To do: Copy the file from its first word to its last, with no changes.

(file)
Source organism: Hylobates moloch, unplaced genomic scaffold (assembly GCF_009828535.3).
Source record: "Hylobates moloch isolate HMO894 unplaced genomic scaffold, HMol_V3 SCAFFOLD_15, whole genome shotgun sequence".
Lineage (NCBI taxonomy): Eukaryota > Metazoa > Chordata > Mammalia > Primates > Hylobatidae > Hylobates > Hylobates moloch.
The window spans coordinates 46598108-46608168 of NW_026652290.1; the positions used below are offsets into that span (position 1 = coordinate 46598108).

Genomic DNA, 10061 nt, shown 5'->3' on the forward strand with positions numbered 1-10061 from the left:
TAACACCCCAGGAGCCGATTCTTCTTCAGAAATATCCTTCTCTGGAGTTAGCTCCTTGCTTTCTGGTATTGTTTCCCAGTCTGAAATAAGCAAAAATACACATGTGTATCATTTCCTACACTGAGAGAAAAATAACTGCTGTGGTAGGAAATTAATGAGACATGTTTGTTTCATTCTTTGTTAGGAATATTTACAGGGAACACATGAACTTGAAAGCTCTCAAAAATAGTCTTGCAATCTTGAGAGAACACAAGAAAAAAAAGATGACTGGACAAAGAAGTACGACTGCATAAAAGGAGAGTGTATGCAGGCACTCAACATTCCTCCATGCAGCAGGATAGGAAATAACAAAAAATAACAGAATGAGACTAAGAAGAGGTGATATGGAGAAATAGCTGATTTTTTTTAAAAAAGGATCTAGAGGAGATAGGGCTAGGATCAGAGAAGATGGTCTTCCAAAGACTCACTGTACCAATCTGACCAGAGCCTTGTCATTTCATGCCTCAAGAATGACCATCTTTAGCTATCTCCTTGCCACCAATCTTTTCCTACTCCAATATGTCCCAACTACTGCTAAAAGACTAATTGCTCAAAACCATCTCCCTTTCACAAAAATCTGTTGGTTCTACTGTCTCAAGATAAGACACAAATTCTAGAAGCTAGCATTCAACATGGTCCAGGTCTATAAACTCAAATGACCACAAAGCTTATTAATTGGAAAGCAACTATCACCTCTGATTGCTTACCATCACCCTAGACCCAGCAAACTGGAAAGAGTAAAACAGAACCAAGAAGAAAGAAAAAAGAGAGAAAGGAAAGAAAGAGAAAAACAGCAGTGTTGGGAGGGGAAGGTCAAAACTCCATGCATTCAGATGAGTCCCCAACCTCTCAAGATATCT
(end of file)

Source organism: Hylobates moloch, unplaced genomic scaffold (assembly GCF_009828535.3).
Source record: "Hylobates moloch isolate HMO894 unplaced genomic scaffold, HMol_V3 SCAFFOLD_15, whole genome shotgun sequence".
Lineage (NCBI taxonomy): Eukaryota > Metazoa > Chordata > Mammalia > Primates > Hylobatidae > Hylobates > Hylobates moloch.
The window spans coordinates 46598108-46608168 of NW_026652290.1; the positions used below are offsets into that span (position 1 = coordinate 46598108).

Genomic DNA, 10061 nt, shown 5'->3' on the forward strand with positions numbered 1-10061 from the left:
TAACACCCCAGGAGCCGATTCTTCTTCAGAAATATCCTTCTCTGGAGTTAGCTCCTTGCTTTCTGGTATTGTTTCCCAGTCTGAAATAAGCAAAAATACACATGTGTATCATTTCCTACACTGAGAGAAAAATAACTGCTGTGGTAGGAAATTAATGAGACATGTTTGTTTCATTCTTTGTTAGGAATATTTACAGGGAACACATGAACTTGAAAGCTCTCAAAAATAGTCTTGCAATCTTGAGAGAACACAAGAAAAAAAAGATGACTGGACAAAGAAGTACGACTGCATAAAAGGAGAGTGTATGCAGGCACTCAACATTCCTCCATGCAGCAGGATAGGAAATAACAAAAAATAACAGAATGAGACTAAGAAGAGGTGATATGGAGAAATAGCTGATTTTTTTTAAAAAAGGATCTAGAGGAGATAGGGCTAGGATCAGAGAAGATGGTCTTCCAAAGACTCACTGTACCAATCTGACCAGAGCCTTGTCATTTCATGCCTCAAGAATGACCATCTTTAGCTATCTCCTTGCCACCAATCTTTTCCTACTCCAATATGTCCCAACTACTGCTAAAAGACTAATTGCTCAAAACCATCTCCCTTTCACAAAAATCTGTTGGTTCTACTGTCTCAAGATAAGACACAAATTCTAGAAGCTAGCATTCAACATGGTCCAGGTCTATAAACTCAAATGACCACAAAGCTTATTAATTGGAAAGCAACTATCACCTCTGATTGCTTACCATCACCCTAGACCCAGCAAACTGGAAAGAGTAAAACAGAACCAAGAAGAAAGAAAAAAGAGAGAAAGGAAAGAAAGAGAAAAACAGCAGTGTTGGGAGGGGAAGGTCAAAACTCCATGCATTCAGATGAGTCCCCAACCTCTCAAGATATCT